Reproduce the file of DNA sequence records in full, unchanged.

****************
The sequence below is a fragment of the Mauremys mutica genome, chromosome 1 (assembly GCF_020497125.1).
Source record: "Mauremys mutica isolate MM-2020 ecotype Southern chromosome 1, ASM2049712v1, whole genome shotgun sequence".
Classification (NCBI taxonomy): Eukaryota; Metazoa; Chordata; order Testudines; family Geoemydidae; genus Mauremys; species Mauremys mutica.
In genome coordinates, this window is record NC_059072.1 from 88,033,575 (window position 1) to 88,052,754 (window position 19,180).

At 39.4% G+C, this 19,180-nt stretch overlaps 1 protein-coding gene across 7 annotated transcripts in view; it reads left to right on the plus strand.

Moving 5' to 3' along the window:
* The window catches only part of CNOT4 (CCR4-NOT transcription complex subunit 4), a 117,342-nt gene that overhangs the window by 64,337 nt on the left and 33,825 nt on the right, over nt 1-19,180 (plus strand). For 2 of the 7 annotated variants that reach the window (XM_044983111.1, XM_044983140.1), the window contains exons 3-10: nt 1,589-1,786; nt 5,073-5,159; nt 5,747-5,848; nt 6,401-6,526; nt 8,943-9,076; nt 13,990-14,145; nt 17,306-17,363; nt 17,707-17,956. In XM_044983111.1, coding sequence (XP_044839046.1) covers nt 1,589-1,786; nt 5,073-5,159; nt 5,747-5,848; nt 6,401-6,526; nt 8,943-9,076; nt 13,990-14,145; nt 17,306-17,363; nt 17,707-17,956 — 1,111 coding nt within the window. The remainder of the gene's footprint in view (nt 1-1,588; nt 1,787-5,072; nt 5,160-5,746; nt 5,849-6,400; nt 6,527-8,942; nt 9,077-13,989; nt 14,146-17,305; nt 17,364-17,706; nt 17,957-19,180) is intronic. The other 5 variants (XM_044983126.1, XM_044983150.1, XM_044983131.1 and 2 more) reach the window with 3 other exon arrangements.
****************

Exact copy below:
The sequence below is a fragment of the Mauremys mutica genome, chromosome 1 (assembly GCF_020497125.1).
Source record: "Mauremys mutica isolate MM-2020 ecotype Southern chromosome 1, ASM2049712v1, whole genome shotgun sequence".
Classification (NCBI taxonomy): Eukaryota; Metazoa; Chordata; order Testudines; family Geoemydidae; genus Mauremys; species Mauremys mutica.
In genome coordinates, this window is record NC_059072.1 from 88,033,575 (window position 1) to 88,052,754 (window position 19,180).

At 39.4% G+C, this 19,180-nt stretch overlaps 1 protein-coding gene across 7 annotated transcripts in view; it reads left to right on the plus strand.

Moving 5' to 3' along the window:
* The window catches only part of CNOT4 (CCR4-NOT transcription complex subunit 4), a 117,342-nt gene that overhangs the window by 64,337 nt on the left and 33,825 nt on the right, over nt 1-19,180 (plus strand). For 2 of the 7 annotated variants that reach the window (XM_044983111.1, XM_044983140.1), the window contains exons 3-10: nt 1,589-1,786; nt 5,073-5,159; nt 5,747-5,848; nt 6,401-6,526; nt 8,943-9,076; nt 13,990-14,145; nt 17,306-17,363; nt 17,707-17,956. In XM_044983111.1, coding sequence (XP_044839046.1) covers nt 1,589-1,786; nt 5,073-5,159; nt 5,747-5,848; nt 6,401-6,526; nt 8,943-9,076; nt 13,990-14,145; nt 17,306-17,363; nt 17,707-17,956 — 1,111 coding nt within the window. The remainder of the gene's footprint in view (nt 1-1,588; nt 1,787-5,072; nt 5,160-5,746; nt 5,849-6,400; nt 6,527-8,942; nt 9,077-13,989; nt 14,146-17,305; nt 17,364-17,706; nt 17,957-19,180) is intronic. The other 5 variants (XM_044983126.1, XM_044983150.1, XM_044983131.1 and 2 more) reach the window with 3 other exon arrangements.